Feast day: May 30
Joan of Arc, while still in her teens, was burned at the stake because of her faith in God. She had been born into a peasant family in France and was a child at the time of the Hundred Years’ War between France and England and the civil war that pitted the French houses of Orleans and Burgundy against each other.
She convinced the French king that she had heard messages from saints telling her to save France. She was given troops to try to defend Orleans and had the honor of leading them into battle. After victory at Orleans and other military successes, Joan was accorded the privilege of standing next to the new king at his coronation.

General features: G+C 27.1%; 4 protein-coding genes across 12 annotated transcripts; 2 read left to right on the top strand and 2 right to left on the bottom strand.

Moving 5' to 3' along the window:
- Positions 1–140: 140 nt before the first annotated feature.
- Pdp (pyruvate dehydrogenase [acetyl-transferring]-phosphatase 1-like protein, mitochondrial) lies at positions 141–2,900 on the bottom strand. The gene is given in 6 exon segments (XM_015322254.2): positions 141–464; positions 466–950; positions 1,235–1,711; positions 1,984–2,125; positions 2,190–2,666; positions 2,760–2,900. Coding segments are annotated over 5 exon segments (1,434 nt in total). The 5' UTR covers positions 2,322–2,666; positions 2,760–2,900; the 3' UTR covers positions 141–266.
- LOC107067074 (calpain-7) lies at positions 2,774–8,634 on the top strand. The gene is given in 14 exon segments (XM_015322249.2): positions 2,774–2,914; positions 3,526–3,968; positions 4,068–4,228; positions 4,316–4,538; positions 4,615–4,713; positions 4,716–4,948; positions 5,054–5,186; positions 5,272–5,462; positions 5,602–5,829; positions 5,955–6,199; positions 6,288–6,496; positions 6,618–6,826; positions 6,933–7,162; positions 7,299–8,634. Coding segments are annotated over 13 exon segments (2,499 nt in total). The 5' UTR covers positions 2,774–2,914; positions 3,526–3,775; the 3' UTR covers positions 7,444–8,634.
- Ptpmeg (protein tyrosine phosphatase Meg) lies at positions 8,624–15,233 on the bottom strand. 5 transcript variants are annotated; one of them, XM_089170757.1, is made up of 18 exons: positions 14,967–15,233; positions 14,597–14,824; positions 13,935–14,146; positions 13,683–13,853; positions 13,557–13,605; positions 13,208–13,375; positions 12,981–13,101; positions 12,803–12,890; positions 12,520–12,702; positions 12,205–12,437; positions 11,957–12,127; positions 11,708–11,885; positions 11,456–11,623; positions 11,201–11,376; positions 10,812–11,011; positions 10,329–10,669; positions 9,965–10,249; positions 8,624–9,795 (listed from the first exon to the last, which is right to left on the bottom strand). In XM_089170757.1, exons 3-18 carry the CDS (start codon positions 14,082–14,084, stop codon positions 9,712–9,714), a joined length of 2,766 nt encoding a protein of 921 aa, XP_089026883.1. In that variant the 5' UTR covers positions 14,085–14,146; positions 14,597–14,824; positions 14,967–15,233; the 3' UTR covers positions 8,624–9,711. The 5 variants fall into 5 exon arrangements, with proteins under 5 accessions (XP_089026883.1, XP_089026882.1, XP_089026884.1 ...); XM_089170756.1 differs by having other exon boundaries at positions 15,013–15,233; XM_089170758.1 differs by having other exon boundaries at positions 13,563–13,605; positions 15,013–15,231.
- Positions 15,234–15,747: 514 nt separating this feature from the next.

The next year, however, she was captured by the duke of Burgundy and imprisoned. The French king did nothing to save her. She was tried for heresy and convicted. After refusing to deny that the voices she heard were from God, she was condemned to death.
Joan was only a teenager when she was burned at the stake, gazing at the cross and calling the name of Jesus. A quarter of a century later, a commission appointed by Pope Callistus III reversed the verdict and declared Joan innocent.
She was canonized in 1920. (From The Catholic Faith Handbook for Youth [Saint Mary’s Press])
(Image in public domain-100)